There Is Life in Space

“You know you’re in space when you can tell by the amount of stars that are in the sky how much light’s coming down from the surface.”

OK, so let’s say, just for the sake of discussion, you’re in orbit around Earth. Every time your life support systems are in full use you’re collecting and using a certain amount of oxygen. How much oxygen? Lots. According to NASA, a man, woman, child, human can breathe oxygen continuously for about 90 days, about six years, or give or take a little.

But how far can you go in the spacecraft? How far can your body and mind go on life support, without forcing the rest of your life to an end? How long can you spend with your mind still there, free of your body? If you’re an astronaut, you’ve already lived most of the time, if not all of it, without a body. There’s no way to know how much space you could go into without going under. That’s why in most spaceships people have life support systems that continually try to keep them alive. If you can’t get to space, it might be because your life support systems didn’t know enough, or don’t know enough.

“In the shuttle, there were three stages of life support systems. There was life support on board the shuttle itself. That was designed to keep the shuttle alive in orbit, of course. The external life support systems, the space shuttle took off without life support. That wasn’t possible for the space station because the space shuttle and the space station are designed to work in orbit. But with a space shuttle you can take off without the external life support systems. That’s a big part of what enabled people to go to space to begin with.”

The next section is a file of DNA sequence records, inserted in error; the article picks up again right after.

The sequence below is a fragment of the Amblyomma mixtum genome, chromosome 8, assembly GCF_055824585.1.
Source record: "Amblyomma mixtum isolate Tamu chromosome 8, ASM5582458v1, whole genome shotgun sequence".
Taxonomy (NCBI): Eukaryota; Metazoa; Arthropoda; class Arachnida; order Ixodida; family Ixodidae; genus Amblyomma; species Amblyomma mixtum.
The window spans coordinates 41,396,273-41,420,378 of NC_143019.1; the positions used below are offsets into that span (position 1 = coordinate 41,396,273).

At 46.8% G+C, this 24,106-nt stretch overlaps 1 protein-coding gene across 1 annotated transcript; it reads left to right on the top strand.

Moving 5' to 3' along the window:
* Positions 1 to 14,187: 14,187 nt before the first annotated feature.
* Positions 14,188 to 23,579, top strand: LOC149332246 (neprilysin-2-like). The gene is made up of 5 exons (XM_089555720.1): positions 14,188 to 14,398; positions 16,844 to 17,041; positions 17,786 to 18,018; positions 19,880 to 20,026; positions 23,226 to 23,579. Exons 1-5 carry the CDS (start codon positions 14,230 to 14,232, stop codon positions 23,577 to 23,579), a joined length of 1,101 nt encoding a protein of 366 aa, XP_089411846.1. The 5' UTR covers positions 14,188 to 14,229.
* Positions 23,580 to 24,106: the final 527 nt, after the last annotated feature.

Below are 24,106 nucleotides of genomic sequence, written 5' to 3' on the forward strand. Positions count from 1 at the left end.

Most of the astronauts can be re-fed with nutrients from a tube that is periodically rotated around to constantly offer them something different. The astronauts, who spend most of their time in space sitting on spacecraft platforms strapped to the sides of their vehicles, have to do a lot of work to keep themselves alive, including a lot of space walks. If they stay within reach of their life support systems they don’t have to do much. But when they leave it becomes much harder.

“Once the shuttle does get to orbit and gets down to about 250 miles and enters the atmosphere we do have to put on our space suits and go outside in order to be able to come back up to life support. At that point you’re actually going to have to be re-fed because that life support that you had that was outside is not going to have any nutrition left on it. It’s going to require you to put your body to work in order to keep it alive, which you could do before, but you had plenty of other things to do to keep yourself alive and not have to worry about your life support system.”

A space station’s life support system can only continue life when the structure itself is in space. A space station that is in orbit may never have life support problems. But if a space station has life support problems, the life support systems are still in space. Space is actually too vast to do much with, but it’s much like a life support system. It doesn’t work unless the necessary parts are close by. The life support systems that are in orbit are close by but have a limited lifetime.

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